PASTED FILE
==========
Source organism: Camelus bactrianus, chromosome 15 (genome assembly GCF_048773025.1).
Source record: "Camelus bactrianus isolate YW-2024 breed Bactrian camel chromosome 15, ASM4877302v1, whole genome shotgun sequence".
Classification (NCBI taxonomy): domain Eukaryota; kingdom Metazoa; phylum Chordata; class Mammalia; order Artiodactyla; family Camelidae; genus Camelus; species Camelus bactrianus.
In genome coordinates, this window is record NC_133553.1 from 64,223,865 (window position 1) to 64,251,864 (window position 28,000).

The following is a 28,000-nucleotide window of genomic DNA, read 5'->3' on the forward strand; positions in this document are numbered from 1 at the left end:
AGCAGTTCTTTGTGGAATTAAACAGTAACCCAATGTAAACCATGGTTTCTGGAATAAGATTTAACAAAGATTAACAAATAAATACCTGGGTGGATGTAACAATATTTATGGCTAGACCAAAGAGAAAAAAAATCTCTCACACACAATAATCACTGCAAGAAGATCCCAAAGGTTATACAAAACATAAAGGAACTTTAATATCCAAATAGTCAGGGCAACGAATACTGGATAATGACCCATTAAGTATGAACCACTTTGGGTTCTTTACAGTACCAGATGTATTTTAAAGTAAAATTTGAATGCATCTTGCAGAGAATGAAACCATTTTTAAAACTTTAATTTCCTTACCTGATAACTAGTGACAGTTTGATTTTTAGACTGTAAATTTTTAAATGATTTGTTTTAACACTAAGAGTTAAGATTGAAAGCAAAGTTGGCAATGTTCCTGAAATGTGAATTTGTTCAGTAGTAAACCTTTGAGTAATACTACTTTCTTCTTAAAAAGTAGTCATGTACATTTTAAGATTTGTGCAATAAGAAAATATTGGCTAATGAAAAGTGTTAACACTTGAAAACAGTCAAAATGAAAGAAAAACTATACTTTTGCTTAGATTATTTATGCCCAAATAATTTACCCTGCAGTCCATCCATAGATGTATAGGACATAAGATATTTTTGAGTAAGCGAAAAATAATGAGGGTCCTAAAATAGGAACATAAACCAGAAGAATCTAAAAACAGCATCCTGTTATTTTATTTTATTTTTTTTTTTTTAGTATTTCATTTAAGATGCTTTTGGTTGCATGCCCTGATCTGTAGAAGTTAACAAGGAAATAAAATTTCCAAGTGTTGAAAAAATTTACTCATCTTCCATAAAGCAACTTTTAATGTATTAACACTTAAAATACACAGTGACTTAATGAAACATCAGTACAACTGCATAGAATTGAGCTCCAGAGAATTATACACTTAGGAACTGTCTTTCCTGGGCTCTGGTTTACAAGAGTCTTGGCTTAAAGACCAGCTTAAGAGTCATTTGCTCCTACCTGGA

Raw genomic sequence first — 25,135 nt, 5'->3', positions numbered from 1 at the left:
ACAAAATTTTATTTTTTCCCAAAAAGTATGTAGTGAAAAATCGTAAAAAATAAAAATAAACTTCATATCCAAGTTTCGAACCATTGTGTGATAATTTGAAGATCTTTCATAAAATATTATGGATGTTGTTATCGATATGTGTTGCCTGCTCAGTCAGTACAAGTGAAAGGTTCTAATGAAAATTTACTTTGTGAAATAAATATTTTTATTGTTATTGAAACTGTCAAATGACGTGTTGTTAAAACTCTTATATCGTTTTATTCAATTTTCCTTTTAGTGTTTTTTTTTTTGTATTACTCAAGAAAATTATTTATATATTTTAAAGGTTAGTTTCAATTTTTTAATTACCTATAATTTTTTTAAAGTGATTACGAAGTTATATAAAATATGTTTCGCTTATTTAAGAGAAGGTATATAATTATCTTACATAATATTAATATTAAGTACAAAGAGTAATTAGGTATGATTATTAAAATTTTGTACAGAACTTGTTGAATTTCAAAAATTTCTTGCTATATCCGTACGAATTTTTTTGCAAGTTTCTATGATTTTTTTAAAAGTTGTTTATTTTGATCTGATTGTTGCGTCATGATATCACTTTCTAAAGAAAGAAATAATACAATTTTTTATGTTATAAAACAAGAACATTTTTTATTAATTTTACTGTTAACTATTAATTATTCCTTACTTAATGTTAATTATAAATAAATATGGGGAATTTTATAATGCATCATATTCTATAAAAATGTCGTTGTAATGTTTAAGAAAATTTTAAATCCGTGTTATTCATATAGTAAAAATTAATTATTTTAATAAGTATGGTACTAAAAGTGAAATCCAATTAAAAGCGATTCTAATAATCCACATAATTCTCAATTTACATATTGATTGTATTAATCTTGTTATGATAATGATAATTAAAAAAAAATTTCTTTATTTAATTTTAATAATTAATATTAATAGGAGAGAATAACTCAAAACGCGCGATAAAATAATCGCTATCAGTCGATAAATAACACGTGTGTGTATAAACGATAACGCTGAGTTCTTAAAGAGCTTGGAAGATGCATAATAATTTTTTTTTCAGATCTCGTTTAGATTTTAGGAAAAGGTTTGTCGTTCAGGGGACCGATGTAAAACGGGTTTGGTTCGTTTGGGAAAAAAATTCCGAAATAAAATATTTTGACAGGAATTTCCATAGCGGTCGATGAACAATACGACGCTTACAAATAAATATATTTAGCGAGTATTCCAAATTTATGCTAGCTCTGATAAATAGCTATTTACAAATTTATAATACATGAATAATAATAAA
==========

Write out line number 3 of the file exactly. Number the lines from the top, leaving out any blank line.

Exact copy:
Classification (NCBI taxonomy): domain Eukaryota; kingdom Metazoa; phylum Chordata; class Mammalia; order Artiodactyla; family Camelidae; genus Camelus; species Camelus bactrianus.